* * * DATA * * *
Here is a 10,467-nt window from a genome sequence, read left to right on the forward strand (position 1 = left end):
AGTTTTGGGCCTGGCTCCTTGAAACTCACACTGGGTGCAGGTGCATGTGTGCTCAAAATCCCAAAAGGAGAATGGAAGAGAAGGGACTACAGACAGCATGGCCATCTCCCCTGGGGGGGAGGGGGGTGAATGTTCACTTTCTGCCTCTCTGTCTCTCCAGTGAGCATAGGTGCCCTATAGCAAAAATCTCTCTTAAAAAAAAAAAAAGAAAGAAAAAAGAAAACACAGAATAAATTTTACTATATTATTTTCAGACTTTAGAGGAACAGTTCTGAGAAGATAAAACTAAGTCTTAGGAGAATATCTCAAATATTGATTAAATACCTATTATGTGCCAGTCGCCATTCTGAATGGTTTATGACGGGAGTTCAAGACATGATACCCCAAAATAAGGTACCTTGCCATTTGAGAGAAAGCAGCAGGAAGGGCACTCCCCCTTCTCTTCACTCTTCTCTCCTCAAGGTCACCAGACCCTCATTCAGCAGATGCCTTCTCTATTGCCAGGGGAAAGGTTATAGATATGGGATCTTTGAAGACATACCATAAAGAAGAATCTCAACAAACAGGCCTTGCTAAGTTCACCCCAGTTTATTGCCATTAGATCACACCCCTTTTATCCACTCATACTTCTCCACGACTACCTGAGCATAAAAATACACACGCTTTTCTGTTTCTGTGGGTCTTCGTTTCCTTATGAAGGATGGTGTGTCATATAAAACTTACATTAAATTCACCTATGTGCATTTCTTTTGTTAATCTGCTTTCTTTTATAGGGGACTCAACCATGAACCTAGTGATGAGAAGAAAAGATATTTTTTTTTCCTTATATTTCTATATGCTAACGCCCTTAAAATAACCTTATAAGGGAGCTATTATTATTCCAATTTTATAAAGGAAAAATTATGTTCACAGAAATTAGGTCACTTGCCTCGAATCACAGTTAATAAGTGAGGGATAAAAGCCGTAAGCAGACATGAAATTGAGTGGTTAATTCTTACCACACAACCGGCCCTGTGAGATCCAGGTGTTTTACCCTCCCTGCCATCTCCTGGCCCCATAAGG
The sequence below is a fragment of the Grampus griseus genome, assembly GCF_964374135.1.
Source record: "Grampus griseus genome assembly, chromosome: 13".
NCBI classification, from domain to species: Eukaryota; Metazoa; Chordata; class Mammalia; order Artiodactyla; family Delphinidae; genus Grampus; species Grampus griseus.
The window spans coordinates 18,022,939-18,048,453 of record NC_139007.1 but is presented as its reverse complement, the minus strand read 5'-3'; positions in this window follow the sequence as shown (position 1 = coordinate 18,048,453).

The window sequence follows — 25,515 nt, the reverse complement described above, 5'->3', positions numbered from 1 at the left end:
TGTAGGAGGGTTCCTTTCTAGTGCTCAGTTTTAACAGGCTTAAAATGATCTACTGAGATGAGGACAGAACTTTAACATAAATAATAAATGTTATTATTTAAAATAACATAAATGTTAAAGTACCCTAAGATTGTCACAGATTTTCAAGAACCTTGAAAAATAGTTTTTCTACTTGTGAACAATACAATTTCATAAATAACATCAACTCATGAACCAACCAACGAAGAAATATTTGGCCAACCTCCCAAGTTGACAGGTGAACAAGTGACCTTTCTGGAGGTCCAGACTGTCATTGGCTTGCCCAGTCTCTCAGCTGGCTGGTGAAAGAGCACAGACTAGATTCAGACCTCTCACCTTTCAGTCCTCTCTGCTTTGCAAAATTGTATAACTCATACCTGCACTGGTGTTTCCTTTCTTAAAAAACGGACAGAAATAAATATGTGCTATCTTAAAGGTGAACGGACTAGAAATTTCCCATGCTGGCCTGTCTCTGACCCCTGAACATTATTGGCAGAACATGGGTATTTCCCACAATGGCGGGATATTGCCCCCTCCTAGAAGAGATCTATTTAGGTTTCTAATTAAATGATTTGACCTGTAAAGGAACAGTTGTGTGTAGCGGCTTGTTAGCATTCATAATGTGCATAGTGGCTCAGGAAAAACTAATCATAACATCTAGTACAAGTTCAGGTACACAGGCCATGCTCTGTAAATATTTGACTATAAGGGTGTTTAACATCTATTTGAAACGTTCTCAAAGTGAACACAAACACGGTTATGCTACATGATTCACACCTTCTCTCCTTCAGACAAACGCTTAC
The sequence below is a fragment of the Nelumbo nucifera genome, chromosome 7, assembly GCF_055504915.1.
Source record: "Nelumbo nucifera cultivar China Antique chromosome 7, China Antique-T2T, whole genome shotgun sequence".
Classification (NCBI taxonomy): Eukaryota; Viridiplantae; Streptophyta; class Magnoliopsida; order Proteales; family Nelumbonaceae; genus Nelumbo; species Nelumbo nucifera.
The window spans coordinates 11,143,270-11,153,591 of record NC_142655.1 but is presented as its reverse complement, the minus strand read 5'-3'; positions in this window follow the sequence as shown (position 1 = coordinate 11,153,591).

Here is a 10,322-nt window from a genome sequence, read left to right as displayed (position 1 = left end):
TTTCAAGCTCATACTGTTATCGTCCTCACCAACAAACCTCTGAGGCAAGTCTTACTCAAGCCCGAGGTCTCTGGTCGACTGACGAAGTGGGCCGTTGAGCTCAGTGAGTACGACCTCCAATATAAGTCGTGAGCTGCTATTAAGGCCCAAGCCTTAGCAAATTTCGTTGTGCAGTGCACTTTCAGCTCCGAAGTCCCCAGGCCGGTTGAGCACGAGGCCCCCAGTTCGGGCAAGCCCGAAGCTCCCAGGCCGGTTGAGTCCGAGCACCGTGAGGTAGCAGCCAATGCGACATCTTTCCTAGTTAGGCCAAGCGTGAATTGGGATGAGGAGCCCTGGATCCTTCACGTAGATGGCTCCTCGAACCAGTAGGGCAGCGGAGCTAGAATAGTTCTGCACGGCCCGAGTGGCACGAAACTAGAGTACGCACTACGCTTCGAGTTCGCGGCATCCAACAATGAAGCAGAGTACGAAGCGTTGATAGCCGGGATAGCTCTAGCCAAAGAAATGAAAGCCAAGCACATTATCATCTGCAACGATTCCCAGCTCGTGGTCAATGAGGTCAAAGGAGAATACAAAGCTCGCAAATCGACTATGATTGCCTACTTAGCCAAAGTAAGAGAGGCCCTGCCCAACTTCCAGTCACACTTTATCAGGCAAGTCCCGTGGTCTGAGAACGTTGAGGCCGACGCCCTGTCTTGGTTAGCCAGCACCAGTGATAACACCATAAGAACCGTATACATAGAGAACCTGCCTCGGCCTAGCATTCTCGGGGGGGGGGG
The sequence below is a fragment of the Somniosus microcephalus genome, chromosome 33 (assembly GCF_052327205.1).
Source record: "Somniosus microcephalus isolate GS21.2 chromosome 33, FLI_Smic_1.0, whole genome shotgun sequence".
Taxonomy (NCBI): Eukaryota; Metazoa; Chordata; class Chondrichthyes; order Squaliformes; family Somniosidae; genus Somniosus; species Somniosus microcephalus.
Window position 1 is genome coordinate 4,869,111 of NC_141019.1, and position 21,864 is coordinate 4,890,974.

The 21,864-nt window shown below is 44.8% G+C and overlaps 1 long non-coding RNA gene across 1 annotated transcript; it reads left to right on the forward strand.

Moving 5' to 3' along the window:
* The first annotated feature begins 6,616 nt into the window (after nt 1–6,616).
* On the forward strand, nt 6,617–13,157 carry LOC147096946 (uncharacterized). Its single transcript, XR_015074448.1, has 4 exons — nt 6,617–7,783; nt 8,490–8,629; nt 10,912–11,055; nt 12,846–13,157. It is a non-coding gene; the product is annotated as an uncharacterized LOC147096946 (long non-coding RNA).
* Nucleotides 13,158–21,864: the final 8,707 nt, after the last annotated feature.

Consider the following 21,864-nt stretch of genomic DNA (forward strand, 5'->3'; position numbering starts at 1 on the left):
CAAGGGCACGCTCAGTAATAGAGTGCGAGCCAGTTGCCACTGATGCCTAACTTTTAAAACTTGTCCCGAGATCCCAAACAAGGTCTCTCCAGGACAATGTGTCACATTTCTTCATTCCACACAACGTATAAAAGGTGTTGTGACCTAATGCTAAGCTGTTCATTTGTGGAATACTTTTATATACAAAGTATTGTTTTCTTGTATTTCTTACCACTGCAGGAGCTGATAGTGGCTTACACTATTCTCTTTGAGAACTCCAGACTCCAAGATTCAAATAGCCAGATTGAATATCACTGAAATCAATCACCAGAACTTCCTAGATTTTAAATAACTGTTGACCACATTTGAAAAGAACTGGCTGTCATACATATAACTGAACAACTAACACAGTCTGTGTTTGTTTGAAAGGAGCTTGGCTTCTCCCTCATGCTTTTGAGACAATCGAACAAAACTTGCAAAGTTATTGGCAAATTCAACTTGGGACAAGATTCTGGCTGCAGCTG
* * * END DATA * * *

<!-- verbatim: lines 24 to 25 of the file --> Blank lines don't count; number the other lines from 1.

Consider the following 21,864-nt stretch of genomic DNA (forward strand, 5'->3'; position numbering starts at 1 on the left):
CAAGGGCACGCTCAGTAATAGAGTGCGAGCCAGTTGCCACTGATGCCTAACTTTTAAAACTTGTCCCGAGATCCCAAACAAGGTCTCTCCAGGACAATGTGTCACATTTCTTCATTCCACACAACGTATAAAAGGTGTTGTGACCTAATGCTAAGCTGTTCATTTGTGGAATACTTTTATATACAAAGTATTGTTTTCTTGTATTTCTTACCACTGCAGGAGCTGATAGTGGCTTACACTATTCTCTTTGAGAACTCCAGACTCCAAGATTCAAATAGCCAGATTGAATATCACTGAAATCAATCACCAGAACTTCCTAGATTTTAAATAACTGTTGACCACATTTGAAAAGAACTGGCTGTCATACATATAACTGAACAACTAACACAGTCTGTGTTTGTTTGAAAGGAGCTTGGCTTCTCCCTCATGCTTTTGAGACAATCGAACAAAACTTGCAAAGTTATTGGCAAATTCAACTTGGGACAAGATTCTGGCTGCAGCTG